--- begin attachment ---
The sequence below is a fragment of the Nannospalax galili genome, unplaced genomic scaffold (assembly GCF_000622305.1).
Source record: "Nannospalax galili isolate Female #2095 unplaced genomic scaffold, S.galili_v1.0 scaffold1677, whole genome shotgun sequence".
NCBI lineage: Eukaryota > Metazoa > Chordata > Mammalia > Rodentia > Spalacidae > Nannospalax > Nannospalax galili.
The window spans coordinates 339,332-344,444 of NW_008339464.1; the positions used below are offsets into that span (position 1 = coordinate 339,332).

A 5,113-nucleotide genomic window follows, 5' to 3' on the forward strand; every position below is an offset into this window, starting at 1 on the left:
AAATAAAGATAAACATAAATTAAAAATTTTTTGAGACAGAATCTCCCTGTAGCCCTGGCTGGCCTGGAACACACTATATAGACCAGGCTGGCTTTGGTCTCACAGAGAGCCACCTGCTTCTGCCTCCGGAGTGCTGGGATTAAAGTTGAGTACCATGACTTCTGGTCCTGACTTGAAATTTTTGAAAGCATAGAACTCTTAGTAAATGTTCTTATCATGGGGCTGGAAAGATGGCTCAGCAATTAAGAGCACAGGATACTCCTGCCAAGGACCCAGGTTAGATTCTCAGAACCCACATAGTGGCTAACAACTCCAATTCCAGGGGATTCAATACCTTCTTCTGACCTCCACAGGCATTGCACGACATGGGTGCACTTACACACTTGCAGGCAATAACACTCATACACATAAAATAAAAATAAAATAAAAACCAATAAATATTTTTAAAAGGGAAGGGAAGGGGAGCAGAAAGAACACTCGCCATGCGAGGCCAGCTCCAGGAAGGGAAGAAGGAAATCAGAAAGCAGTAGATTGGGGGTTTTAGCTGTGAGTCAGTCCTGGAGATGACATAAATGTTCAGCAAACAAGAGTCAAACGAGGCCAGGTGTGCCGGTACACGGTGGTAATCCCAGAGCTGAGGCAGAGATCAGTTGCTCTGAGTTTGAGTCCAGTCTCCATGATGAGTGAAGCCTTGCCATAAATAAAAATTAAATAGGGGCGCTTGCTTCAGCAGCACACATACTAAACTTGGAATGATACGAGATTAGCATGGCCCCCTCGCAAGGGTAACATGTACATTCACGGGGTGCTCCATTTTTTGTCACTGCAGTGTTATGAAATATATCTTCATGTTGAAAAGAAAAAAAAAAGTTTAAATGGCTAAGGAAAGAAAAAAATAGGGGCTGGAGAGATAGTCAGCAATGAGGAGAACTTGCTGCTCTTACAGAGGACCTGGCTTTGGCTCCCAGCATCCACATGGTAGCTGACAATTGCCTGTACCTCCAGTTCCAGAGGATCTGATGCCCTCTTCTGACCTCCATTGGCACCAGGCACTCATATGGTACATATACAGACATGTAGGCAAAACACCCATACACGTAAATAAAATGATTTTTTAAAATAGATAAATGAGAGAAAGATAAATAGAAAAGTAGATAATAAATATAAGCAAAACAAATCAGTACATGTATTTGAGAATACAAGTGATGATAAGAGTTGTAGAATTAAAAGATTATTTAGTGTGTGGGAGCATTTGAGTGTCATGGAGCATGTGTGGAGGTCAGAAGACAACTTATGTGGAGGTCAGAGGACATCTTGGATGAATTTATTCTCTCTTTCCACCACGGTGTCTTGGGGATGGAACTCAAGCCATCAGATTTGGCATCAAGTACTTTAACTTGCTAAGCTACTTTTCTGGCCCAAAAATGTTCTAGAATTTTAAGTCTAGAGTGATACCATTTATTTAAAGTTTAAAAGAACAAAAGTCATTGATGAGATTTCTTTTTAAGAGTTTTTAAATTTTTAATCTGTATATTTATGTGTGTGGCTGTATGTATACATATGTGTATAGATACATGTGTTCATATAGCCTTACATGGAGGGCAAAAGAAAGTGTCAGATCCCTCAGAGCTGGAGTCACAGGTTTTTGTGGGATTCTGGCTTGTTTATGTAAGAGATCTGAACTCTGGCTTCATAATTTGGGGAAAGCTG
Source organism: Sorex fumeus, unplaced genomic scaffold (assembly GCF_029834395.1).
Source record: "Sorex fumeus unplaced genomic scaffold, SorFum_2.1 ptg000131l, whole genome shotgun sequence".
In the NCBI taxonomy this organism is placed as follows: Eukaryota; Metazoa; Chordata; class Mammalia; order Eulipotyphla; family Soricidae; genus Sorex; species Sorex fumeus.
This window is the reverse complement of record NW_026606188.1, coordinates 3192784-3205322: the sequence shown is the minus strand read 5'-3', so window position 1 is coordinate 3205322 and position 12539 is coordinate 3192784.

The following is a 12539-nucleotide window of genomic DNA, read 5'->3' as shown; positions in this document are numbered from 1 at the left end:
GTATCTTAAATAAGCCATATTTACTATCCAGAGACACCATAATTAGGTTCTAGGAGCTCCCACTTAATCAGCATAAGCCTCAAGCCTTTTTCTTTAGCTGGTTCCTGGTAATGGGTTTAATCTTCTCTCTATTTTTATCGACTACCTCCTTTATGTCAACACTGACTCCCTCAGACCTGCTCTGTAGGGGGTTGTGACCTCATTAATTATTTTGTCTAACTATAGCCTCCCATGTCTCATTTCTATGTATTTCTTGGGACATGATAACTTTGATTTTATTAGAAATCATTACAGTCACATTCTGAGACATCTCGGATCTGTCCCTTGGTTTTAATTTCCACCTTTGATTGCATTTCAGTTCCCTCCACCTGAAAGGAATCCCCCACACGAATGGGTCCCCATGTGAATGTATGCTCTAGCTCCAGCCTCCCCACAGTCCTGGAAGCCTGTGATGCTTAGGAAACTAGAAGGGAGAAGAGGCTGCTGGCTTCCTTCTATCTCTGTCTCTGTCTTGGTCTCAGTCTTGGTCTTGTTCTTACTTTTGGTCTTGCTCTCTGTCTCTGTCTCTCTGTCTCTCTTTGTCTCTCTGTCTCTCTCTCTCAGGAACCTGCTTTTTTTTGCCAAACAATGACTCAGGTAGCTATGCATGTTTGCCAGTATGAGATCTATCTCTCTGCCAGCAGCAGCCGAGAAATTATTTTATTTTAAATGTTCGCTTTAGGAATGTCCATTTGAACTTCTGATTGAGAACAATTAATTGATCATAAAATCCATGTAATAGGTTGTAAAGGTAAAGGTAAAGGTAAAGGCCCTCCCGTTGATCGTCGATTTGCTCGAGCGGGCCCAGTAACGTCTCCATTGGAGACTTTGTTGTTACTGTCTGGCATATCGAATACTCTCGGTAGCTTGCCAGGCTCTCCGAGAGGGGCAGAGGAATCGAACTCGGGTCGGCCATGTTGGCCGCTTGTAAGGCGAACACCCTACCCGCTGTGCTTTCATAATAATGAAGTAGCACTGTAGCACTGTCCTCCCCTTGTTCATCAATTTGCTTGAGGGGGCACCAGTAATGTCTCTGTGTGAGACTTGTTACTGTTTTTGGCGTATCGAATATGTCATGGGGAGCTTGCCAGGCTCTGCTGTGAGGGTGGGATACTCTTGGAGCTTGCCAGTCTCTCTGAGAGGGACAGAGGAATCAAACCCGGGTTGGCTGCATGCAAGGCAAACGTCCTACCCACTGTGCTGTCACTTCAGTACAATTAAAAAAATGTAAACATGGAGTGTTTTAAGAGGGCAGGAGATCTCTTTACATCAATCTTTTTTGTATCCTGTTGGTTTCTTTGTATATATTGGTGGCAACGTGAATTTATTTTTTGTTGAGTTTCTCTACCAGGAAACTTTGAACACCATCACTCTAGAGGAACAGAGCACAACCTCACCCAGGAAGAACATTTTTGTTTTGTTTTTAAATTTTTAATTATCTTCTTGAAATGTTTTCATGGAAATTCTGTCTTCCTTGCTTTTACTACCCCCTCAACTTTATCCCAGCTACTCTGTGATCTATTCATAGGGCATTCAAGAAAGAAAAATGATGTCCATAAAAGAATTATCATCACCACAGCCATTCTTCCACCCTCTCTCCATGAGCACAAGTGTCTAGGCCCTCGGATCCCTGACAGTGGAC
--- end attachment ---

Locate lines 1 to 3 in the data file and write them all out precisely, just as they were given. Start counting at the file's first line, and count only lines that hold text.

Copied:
The sequence below is a fragment of the Nannospalax galili genome, unplaced genomic scaffold (assembly GCF_000622305.1).
Source record: "Nannospalax galili isolate Female #2095 unplaced genomic scaffold, S.galili_v1.0 scaffold1677, whole genome shotgun sequence".
NCBI lineage: Eukaryota > Metazoa > Chordata > Mammalia > Rodentia > Spalacidae > Nannospalax > Nannospalax galili.